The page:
National Day of Truth and Reconciliation Take time to listen to the voices of residential school survivors and their families
Today, on the first National Day for Truth and Reconciliation, the Missing Children Society of Canada (MCSC) honours residential school survivors, their families, and communities by acknowledging the truth of their experiences and their stories.
After hearing from survivors and their families, the Truth and Reconciliation Commission produced 94 calls to action, including one to ensure there was a public commemoration to recognize the troubling legacy of residential schools.
These residential school children suffered cruelty, sexual assault, neglect, and in far too many cases, death. To this day, there are families with no idea what happened to the children who were taken from their homes.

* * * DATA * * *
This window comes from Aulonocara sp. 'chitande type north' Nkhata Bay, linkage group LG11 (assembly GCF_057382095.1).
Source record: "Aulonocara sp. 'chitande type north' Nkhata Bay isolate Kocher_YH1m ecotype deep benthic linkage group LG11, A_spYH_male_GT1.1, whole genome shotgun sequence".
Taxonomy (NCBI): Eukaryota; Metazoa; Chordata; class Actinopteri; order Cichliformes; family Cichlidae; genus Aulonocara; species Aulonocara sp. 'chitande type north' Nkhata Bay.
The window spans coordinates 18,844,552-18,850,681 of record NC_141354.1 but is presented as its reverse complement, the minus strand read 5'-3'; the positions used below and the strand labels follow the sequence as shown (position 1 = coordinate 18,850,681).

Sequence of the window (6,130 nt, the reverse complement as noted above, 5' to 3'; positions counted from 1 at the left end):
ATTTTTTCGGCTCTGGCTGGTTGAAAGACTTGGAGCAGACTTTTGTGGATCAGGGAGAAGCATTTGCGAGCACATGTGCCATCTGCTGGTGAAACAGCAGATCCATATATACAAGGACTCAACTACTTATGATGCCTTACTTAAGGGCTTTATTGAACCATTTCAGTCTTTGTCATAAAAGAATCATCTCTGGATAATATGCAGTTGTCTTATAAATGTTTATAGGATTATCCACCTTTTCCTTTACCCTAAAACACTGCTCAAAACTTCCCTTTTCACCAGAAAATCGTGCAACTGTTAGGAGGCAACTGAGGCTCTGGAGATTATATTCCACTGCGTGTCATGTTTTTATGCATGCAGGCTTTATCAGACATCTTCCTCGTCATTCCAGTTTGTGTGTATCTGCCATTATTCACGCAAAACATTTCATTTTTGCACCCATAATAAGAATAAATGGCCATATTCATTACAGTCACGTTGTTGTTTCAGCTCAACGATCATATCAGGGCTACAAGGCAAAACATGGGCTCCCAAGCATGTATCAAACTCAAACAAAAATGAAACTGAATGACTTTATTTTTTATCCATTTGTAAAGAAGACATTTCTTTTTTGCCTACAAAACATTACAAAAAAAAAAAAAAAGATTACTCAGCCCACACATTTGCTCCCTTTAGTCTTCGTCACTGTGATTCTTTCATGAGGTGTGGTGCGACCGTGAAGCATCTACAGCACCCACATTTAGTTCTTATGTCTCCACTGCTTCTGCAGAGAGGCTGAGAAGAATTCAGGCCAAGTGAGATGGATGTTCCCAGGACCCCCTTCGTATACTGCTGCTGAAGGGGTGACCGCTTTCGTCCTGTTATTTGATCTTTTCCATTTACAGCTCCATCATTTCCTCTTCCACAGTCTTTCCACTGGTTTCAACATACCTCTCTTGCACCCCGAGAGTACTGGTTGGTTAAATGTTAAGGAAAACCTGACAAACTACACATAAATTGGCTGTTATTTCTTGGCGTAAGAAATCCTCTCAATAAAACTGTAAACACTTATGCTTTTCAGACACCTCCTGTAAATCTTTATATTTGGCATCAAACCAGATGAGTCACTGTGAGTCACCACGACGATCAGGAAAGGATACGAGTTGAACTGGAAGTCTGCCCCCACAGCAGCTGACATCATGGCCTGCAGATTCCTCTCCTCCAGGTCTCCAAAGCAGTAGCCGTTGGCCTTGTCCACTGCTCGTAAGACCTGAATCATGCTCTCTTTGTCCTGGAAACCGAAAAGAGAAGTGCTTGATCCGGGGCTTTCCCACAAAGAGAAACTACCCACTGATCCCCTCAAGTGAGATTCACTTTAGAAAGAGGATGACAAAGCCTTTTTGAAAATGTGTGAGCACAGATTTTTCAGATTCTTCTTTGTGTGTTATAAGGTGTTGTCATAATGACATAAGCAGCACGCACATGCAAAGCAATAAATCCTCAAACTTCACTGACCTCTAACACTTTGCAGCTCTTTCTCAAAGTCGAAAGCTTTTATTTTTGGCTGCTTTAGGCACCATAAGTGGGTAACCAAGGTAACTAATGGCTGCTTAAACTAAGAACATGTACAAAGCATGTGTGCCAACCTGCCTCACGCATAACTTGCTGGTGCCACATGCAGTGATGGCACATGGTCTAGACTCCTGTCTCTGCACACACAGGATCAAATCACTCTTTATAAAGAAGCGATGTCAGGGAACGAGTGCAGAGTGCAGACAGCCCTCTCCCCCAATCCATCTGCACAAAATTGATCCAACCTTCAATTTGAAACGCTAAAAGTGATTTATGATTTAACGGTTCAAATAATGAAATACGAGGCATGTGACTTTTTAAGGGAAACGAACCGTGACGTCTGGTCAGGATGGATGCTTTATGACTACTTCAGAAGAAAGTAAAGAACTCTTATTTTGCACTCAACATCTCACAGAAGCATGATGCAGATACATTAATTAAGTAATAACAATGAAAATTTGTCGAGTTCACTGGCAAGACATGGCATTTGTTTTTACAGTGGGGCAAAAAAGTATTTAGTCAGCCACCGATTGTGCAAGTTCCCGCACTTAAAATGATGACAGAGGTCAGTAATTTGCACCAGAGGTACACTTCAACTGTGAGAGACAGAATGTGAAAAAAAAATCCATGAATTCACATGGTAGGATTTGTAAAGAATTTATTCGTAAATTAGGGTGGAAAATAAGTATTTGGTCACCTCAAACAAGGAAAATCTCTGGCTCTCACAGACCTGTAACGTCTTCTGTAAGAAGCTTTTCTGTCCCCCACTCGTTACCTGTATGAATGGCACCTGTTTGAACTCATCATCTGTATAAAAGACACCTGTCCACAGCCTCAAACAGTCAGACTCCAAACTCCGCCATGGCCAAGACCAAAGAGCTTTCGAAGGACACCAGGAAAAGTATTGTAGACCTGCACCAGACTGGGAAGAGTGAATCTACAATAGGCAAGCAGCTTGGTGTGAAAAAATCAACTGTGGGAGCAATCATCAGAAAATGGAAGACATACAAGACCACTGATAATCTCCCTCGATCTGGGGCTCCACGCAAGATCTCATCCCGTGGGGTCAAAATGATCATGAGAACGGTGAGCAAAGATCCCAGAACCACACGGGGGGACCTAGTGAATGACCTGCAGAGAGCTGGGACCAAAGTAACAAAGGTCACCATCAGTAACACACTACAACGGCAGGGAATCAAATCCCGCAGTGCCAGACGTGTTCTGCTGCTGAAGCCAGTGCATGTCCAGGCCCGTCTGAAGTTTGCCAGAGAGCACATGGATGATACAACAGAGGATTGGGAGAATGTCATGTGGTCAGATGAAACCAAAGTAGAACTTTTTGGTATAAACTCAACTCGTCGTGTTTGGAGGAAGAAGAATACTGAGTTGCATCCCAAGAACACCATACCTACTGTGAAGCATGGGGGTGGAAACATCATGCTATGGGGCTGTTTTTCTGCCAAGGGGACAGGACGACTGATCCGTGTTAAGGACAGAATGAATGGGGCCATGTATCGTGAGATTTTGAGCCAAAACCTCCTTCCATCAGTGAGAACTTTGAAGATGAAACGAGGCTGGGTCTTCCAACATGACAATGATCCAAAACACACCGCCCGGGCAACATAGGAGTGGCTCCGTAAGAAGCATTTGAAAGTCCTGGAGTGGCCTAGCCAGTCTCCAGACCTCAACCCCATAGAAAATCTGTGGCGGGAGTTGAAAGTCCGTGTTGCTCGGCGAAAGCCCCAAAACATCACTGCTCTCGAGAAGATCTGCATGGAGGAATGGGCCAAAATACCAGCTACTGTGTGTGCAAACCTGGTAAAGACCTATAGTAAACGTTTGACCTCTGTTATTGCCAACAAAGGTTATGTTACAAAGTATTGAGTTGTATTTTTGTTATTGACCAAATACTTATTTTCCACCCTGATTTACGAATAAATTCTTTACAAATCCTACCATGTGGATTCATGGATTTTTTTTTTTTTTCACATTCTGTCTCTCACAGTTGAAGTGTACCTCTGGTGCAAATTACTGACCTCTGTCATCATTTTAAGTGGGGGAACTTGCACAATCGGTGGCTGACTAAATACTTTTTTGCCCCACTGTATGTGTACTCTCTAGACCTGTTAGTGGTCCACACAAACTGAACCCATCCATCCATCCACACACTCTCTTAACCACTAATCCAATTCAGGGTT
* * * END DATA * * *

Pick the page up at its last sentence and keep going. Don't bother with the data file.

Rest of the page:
Sept. 30 is also marked as Orange Shirt Day, which started as an Indigenous-led grassroots movement to honour and remember those who attended resident schools. It relates to the experience of Phyllis Webstad, a Northern Secwpemc from the Stswecem’c Xgat’tem First Nation, whose orange shirt was taken from her on her first day of school.
The grief and trauma suffered when children were stripped of freedom and self-esteem at residential schools reverberates across generations, affecting children and youth today, including those who are reported missing and whose cases are reflected in MCSC search efforts.
We cannot ignore or dismiss the legacy of residential schools and this is a day to hear from Indigenous people and respect their truth.
The Indian Residential Schools Crisis Line (1-866-925-4419) is available 24 hours a day for anyone experiencing pain or distress as a result of their residential school experience
National Centre for Truth and Reconciliation
National Association of Friendship Centres
Orange shirt day
Native Women’s Association of Canada
First Nations Child and Family Caring Society